by jcannon on July 18, 2006 02:15pm

There is a buzz word floating out there – “business readiness”. It seems everyone (including people here at Microsoft) are trying to capture something important to organizations and people that are responsible for selecting, deploying and maintaining software for businesses. What does it really mean though?

Does it mean that a software package, distribution or application meets a benchmark? Does it mean that it is supportable without getting the Big Three consulting companies involved? Does it mean that all its functionality has been tested using regression test cases? Does it mean performance and scalability of the software meets needs?  Does it mean that the software will be kept alive into the future by a vibrant community?

In my opinion it means all of the above.

So, what is the problem?

The problem is that business readiness is in the eye of the beholder! (Definition of beholder – the dude who happens to be holding the software when the music stops!)

I think this is a complex problem for two reasons

  1. It is really hard to objectively measure “business readiness” for any piece of software. How would you assign a rating to software? What all would you need to consider? More about this later.
  2. Organizations may decide for business reasons that “business readiness” is not the most important factor in adopting software.

    In the good old days, when the startup I founded was in the throes of finding its first customers – a mid-sized company decided it liked us. We made B2B software – basically a marketplace engine /procurement engine / supply side engine.  The customer decided that using our software would be advantageous for them because our engine could be easily adapted to run many different models that they wanted to try out, at little cost. They knew we were still early in our product cycle but they were willing to act as guinea pigs for the business advantage that they would gain. They also benefited from the fact that they wouldn’t have to hire the engineers or the operational support people to maintain the software and that their features would find priority in our product roadmap. I would say that our software was not completely “business ready” at the time (more like early beta quality) but that we were able to help attain the business objectives of the customer, while helping our product move towards business readiness.

I will concentrate on the first point  – how do you objectively measure business readiness, and suggest a way to look at this. This is not a recipe, just a few thoughts on what we should pay attention to.  Hopefully you can dive into the suggested links and find stuff that helps you evaluate the business readiness of some software you are considering.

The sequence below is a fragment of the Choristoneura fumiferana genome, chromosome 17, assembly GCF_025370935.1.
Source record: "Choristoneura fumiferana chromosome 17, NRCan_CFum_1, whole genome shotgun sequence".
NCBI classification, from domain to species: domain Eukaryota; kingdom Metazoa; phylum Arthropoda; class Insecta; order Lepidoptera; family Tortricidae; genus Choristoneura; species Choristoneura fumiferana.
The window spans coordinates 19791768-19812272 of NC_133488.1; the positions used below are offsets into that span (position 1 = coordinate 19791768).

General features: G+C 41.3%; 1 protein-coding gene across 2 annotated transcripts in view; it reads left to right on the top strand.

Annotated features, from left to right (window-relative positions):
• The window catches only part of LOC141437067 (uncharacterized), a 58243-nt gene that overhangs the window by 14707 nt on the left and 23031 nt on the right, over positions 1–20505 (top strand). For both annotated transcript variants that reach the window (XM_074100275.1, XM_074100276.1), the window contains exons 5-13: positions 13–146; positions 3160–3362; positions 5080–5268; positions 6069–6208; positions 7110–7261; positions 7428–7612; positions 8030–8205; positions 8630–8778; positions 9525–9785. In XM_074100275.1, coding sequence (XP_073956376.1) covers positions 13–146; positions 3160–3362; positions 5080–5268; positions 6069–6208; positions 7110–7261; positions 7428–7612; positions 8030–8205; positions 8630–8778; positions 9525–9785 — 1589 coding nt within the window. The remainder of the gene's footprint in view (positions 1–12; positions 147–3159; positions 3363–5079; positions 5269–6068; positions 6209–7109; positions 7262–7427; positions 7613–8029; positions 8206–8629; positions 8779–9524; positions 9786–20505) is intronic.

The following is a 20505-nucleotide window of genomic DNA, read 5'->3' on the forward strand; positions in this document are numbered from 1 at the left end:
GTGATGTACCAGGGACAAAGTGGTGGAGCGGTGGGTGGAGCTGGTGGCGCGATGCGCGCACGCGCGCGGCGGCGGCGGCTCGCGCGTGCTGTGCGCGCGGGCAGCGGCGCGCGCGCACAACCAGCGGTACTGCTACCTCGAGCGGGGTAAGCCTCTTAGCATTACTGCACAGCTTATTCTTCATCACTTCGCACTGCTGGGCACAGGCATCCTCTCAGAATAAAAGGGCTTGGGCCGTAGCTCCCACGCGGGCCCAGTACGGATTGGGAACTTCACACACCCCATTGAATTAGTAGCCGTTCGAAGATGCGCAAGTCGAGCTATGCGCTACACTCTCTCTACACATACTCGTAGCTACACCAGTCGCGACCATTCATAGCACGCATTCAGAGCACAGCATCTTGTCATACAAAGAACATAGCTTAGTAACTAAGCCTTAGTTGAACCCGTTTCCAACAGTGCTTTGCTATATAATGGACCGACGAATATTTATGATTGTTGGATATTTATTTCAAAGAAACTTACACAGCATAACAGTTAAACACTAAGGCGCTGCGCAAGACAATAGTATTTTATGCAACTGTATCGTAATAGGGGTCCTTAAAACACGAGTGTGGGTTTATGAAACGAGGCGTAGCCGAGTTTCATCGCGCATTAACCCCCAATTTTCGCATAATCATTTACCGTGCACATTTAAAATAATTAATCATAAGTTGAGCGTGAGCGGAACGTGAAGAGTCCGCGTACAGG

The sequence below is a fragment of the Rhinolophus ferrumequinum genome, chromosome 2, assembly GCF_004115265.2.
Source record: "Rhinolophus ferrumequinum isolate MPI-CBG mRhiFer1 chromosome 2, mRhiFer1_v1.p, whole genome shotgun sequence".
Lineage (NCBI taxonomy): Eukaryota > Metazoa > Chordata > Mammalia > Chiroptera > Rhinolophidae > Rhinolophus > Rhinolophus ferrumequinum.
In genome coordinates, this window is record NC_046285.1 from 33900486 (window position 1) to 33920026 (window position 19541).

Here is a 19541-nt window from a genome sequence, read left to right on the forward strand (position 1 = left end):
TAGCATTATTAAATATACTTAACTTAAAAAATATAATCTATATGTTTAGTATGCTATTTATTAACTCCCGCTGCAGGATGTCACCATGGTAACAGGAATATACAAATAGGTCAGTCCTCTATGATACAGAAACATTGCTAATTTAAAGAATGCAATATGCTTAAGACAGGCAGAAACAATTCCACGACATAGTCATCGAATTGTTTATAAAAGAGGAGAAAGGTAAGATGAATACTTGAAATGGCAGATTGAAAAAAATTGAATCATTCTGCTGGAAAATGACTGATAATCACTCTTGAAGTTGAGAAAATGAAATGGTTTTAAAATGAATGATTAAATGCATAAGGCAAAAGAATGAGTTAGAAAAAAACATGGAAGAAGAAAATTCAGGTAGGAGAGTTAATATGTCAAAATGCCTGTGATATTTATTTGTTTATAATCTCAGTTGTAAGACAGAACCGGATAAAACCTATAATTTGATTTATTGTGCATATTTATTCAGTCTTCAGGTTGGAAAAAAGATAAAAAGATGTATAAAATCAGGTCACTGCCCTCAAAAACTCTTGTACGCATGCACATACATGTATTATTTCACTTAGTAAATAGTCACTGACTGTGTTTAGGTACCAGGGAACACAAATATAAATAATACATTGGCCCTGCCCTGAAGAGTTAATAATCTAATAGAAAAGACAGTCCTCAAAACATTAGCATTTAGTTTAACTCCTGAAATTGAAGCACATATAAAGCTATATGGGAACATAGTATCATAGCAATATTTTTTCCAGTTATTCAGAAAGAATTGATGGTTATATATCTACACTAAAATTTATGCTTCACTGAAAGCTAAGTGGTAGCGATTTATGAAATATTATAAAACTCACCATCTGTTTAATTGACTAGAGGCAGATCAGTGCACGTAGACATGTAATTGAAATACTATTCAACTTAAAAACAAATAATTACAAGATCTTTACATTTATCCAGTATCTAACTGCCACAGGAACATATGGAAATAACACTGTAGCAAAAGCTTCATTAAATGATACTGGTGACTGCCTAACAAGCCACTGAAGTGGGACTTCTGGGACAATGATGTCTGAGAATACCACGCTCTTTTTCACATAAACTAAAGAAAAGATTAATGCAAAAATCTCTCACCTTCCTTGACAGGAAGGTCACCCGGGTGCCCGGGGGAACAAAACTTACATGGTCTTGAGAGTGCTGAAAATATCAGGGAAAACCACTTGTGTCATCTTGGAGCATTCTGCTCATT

There are many levels at which software must be evaluated – I assume here that the functionality of software is not the issue. Of course this is a big assumption, but the evaluation of software “features” is a better understood art than the non-functional aspects of software. (There is even a term called “non-functional requirements” while doing requirements and specifications – I never quite got my head around how something that didn’t function could be a requirement!).

What is the state of the art?
This is a question that is very hard to answer. For any piece of software the best most people can do is to compare it to its competitors in the marketplace. Most organizations that use open source would not have the luxury of having the commercial software to compare against. They would have to rely on word of mouth or other such imperfect evaluations.  Even for most commercial software it is hard to get a good grasp of how that software compares with other software.

There are some organizations such as ISBSG (International Software Benchmarking Standards Groups) that is a non-commercial organization that collects data about software projects and quality. This data is submitted voluntarily by organizations that are software organizations all across the world in many different areas of software. The software for which such data is submitted is largely proprietary and commercial.